Meanwhile, a group called He Waka Eke Noa gets on with its work. This is a "primary sector climate action partnership" set up by leading rural sector organisations, along with iwi and the ministries of primary industries and the environment.
"He Waka Eke Noa is a credible five-year work plan, developed in partnership with other sector groups, that includes clear and measurable actions, outcomes and timeframes that will facilitate and support action across a number of environmental improvements such as climate change, water quality and biodiversity."
That's not weaselly Government speak. It's Tim Mackle, chief executive of DairyNZ.
"By working with the Government, we now have the best opportunity to develop a framework that is practical and simple for farmers, rewards positive change and supports the sector to reduce emissions and maintain or increase sequestration."
And that's Andrew Morrison, chairman of Beef and Lamb NZ.
The fact is, debates about a better future for farming are well under way, farm groups are right in the middle of them and it's not all going the way the Government might have hoped.
Water reforms have been amended and so have the plans for wetlands. Targets for biogenic methane, aka the belching of ruminant animals, are much softer than they are for carbon emissions.
It does rather seem both the Government and the Climate Change Commission have decided the rural sector can't be asked to carry the main weight of our environmental goals.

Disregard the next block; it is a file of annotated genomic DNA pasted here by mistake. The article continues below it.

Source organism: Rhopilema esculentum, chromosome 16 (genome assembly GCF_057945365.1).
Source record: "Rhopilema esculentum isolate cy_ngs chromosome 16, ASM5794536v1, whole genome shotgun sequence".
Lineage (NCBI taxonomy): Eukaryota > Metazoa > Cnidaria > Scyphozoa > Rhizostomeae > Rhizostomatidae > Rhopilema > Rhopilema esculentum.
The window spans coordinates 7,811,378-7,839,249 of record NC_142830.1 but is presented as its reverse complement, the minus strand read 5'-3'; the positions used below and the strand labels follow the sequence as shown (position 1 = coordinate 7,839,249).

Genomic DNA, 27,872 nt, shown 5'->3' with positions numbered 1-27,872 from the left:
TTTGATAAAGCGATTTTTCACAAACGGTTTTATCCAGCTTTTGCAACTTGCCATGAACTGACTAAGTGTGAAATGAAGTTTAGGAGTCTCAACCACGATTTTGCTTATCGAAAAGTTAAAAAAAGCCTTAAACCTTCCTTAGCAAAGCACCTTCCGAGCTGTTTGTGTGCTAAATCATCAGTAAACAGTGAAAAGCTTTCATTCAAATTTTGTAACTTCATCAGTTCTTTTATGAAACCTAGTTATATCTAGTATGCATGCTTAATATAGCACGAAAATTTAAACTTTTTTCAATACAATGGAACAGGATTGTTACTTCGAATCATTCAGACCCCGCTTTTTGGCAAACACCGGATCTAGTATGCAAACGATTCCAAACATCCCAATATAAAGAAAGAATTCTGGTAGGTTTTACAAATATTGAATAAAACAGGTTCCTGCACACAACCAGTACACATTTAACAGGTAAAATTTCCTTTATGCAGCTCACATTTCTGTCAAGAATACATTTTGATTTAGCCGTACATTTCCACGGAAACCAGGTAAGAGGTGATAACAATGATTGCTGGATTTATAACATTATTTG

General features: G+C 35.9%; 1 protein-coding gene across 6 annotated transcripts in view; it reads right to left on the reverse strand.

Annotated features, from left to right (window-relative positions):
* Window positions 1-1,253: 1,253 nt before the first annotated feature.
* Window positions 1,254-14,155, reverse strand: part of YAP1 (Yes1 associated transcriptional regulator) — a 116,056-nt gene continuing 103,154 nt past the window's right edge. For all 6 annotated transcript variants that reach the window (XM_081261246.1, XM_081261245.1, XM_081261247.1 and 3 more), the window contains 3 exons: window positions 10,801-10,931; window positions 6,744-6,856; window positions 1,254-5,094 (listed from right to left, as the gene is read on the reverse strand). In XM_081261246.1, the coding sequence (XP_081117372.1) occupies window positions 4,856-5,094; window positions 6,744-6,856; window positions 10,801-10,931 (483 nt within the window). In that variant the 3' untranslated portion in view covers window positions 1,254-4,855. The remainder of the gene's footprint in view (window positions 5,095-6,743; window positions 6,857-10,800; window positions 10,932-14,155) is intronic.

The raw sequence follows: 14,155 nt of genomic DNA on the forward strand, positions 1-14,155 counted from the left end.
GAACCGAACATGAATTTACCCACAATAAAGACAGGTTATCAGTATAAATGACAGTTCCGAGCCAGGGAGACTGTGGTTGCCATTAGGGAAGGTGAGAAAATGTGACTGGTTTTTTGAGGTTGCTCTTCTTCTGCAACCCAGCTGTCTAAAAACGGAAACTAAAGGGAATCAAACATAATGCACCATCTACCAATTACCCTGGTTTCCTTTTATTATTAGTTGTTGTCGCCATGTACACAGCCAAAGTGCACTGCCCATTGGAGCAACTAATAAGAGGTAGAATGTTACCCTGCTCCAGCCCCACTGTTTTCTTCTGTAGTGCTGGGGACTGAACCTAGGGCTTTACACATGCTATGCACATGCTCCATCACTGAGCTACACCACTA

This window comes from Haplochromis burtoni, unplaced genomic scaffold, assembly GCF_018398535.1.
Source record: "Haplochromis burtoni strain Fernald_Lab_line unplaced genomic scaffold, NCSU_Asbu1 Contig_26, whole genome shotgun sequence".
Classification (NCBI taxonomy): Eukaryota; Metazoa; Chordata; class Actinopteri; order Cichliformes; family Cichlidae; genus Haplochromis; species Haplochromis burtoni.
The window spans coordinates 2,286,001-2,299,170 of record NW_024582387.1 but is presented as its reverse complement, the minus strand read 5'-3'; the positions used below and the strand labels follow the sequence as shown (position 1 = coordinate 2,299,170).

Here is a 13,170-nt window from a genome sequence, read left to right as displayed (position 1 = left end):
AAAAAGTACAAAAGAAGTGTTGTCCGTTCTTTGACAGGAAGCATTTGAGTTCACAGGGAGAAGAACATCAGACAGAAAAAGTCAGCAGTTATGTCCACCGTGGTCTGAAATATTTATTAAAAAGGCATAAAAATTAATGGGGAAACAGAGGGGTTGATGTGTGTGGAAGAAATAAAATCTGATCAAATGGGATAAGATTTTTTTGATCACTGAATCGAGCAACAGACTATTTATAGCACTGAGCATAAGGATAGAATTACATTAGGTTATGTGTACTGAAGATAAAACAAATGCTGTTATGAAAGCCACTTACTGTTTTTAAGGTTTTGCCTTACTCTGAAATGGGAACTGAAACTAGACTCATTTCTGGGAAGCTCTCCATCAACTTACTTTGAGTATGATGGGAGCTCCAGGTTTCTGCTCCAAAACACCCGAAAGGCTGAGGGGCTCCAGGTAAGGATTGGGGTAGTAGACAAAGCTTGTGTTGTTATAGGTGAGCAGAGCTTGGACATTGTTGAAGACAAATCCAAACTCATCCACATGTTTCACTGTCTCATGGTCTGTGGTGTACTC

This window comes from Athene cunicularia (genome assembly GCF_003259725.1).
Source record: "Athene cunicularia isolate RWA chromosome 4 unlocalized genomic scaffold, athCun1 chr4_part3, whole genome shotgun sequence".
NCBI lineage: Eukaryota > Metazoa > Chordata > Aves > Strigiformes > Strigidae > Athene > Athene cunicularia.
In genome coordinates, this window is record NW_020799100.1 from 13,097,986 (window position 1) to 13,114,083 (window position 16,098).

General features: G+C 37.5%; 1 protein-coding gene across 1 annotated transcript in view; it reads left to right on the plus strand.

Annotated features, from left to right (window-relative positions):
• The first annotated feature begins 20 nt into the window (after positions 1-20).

Farmers, surely, understand how enormous that is.
But still, the tractor protest raised a couple of really big issues. One is about whether city folk are going to pull their own weight, and the other concerns leadership in the rural sector.
Westland mayor Bruce Smith told farmers on Friday the feebate was "taking your bloody money and giving it to a latte-drinking person sitting in Ponsonby".
Given there's a high chance the denizens of Ponsonby cafes drove there in an SUV or a double-cab ute, that's not really true. The feebate is definitely aimed at them.
But are city folk even listening? Our single most important contribution to greenhouse gas emissions comes from transport. If we want farmers to continue improving their effluent management, are we going to match that by reducing our dependency on cars?
It's true there's a big divide in this country now, but it's not between town and country. It's between those who believe we have a climate crisis that requires us to change how we live, and those who don't.
And whether you have an urban or a rural address says absolutely nothing about which side you might be on.
In the rural sector as in the cities, there's an old guard often opposed to change. But there are others, farmers and many more, who stand constructively in the forefront of climate action.
Which takes us to the issue of leadership.
The National Party has links to both sides of the climate debate, but in the rural sector it is often closely aligned to the most prominent voice of the old guard, Federated Farmers' Andrew Hoggard.
"Why are you making it harder?" one farmer said to a TV reporter on Friday.
The short answer is, because it is harder. We've delayed for years, listening far too much to those opposed to climate action, so now there is more to do and less time to do it in.
It's reprehensible beyond measure than some politicians and sector leaders don't help their followers understand this.
Westport was hit by shock floods on Friday. Over the weekend, the storm devastated several more towns in the middle and upper South Island and it bashed up Wellington too. Parts of North America were trapped in a heat dome. In Europe, rampaging water killed hundreds.
"Floods on a biblical scale" said the TV news.
He waka eke noa: we're all in this together.